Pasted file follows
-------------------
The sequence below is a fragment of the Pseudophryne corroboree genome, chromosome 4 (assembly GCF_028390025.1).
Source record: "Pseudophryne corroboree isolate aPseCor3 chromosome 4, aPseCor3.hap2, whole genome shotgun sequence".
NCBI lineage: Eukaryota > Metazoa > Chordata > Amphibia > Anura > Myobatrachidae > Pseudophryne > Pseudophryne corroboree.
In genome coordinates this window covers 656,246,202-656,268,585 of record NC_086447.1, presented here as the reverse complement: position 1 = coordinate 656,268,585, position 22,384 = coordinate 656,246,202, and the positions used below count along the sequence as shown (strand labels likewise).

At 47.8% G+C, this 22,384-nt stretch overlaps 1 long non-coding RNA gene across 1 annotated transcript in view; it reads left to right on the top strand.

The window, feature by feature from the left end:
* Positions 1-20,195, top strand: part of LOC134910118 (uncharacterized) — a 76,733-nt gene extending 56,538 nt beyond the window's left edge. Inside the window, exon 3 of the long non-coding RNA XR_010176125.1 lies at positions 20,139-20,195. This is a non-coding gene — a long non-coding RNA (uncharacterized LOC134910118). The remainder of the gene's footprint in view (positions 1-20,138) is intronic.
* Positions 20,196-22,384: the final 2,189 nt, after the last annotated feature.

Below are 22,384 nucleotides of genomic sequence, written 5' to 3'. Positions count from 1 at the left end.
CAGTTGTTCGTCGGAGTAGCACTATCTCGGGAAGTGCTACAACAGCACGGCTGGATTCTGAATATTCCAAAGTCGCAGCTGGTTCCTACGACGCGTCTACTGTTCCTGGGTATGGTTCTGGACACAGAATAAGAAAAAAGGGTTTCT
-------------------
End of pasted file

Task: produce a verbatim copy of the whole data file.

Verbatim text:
The sequence below is a fragment of the Pseudophryne corroboree genome, chromosome 4 (assembly GCF_028390025.1).
Source record: "Pseudophryne corroboree isolate aPseCor3 chromosome 4, aPseCor3.hap2, whole genome shotgun sequence".
NCBI lineage: Eukaryota > Metazoa > Chordata > Amphibia > Anura > Myobatrachidae > Pseudophryne > Pseudophryne corroboree.
In genome coordinates this window covers 656,246,202-656,268,585 of record NC_086447.1, presented here as the reverse complement: position 1 = coordinate 656,268,585, position 22,384 = coordinate 656,246,202, and the positions used below count along the sequence as shown (strand labels likewise).

At 47.8% G+C, this 22,384-nt stretch overlaps 1 long non-coding RNA gene across 1 annotated transcript in view; it reads left to right on the top strand.

The window, feature by feature from the left end:
* Positions 1-20,195, top strand: part of LOC134910118 (uncharacterized) — a 76,733-nt gene extending 56,538 nt beyond the window's left edge. Inside the window, exon 3 of the long non-coding RNA XR_010176125.1 lies at positions 20,139-20,195. This is a non-coding gene — a long non-coding RNA (uncharacterized LOC134910118). The remainder of the gene's footprint in view (positions 1-20,138) is intronic.
* Positions 20,196-22,384: the final 2,189 nt, after the last annotated feature.

Below are 22,384 nucleotides of genomic sequence, written 5' to 3'. Positions count from 1 at the left end.
CAGTTGTTCGTCGGAGTAGCACTATCTCGGGAAGTGCTACAACAGCACGGCTGGATTCTGAATATTCCAAAGTCGCAGCTGGTTCCTACGACGCGTCTACTGTTCCTGGGTATGGTTCTGGACACAGAATAAGAAAAAAGGGTTTCT